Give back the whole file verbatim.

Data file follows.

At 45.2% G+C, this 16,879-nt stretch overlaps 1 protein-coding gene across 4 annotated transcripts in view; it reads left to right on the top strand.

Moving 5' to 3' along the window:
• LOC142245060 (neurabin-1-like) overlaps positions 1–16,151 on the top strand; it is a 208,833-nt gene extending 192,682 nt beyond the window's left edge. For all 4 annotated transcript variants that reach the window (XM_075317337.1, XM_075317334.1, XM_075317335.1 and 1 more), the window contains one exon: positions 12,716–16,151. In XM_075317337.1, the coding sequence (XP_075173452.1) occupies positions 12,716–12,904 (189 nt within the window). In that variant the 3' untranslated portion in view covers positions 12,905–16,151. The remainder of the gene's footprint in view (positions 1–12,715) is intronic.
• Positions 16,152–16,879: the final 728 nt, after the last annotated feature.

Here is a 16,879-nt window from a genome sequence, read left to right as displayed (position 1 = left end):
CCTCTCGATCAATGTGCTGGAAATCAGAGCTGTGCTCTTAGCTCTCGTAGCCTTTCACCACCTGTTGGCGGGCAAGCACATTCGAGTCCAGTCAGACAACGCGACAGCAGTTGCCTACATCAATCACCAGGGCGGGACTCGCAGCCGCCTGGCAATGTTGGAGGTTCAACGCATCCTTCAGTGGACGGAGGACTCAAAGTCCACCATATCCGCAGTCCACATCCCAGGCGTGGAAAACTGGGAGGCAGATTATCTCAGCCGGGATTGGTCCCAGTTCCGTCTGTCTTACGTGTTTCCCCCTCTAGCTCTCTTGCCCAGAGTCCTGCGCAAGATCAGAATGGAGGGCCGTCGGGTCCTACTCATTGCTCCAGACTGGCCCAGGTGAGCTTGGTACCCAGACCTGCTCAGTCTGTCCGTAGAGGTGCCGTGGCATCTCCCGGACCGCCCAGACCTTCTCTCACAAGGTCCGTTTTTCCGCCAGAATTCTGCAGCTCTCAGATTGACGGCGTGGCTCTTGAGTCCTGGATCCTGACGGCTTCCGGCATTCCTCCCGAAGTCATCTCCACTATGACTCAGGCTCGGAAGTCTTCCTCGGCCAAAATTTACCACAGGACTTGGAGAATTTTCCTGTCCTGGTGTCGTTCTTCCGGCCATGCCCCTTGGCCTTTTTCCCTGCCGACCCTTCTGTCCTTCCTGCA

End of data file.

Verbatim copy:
At 45.2% G+C, this 16,879-nt stretch overlaps 1 protein-coding gene across 4 annotated transcripts in view; it reads left to right on the top strand.

Moving 5' to 3' along the window:
• LOC142245060 (neurabin-1-like) overlaps positions 1–16,151 on the top strand; it is a 208,833-nt gene extending 192,682 nt beyond the window's left edge. For all 4 annotated transcript variants that reach the window (XM_075317337.1, XM_075317334.1, XM_075317335.1 and 1 more), the window contains one exon: positions 12,716–16,151. In XM_075317337.1, the coding sequence (XP_075173452.1) occupies positions 12,716–12,904 (189 nt within the window). In that variant the 3' untranslated portion in view covers positions 12,905–16,151. The remainder of the gene's footprint in view (positions 1–12,715) is intronic.
• Positions 16,152–16,879: the final 728 nt, after the last annotated feature.

Here is a 16,879-nt window from a genome sequence, read left to right as displayed (position 1 = left end):
CCTCTCGATCAATGTGCTGGAAATCAGAGCTGTGCTCTTAGCTCTCGTAGCCTTTCACCACCTGTTGGCGGGCAAGCACATTCGAGTCCAGTCAGACAACGCGACAGCAGTTGCCTACATCAATCACCAGGGCGGGACTCGCAGCCGCCTGGCAATGTTGGAGGTTCAACGCATCCTTCAGTGGACGGAGGACTCAAAGTCCACCATATCCGCAGTCCACATCCCAGGCGTGGAAAACTGGGAGGCAGATTATCTCAGCCGGGATTGGTCCCAGTTCCGTCTGTCTTACGTGTTTCCCCCTCTAGCTCTCTTGCCCAGAGTCCTGCGCAAGATCAGAATGGAGGGCCGTCGGGTCCTACTCATTGCTCCAGACTGGCCCAGGTGAGCTTGGTACCCAGACCTGCTCAGTCTGTCCGTAGAGGTGCCGTGGCATCTCCCGGACCGCCCAGACCTTCTCTCACAAGGTCCGTTTTTCCGCCAGAATTCTGCAGCTCTCAGATTGACGGCGTGGCTCTTGAGTCCTGGATCCTGACGGCTTCCGGCATTCCTCCCGAAGTCATCTCCACTATGACTCAGGCTCGGAAGTCTTCCTCGGCCAAAATTTACCACAGGACTTGGAGAATTTTCCTGTCCTGGTGTCGTTCTTCCGGCCATGCCCCTTGGCCTTTTTCCCTGCCGACCCTTCTGTCCTTCCTGCA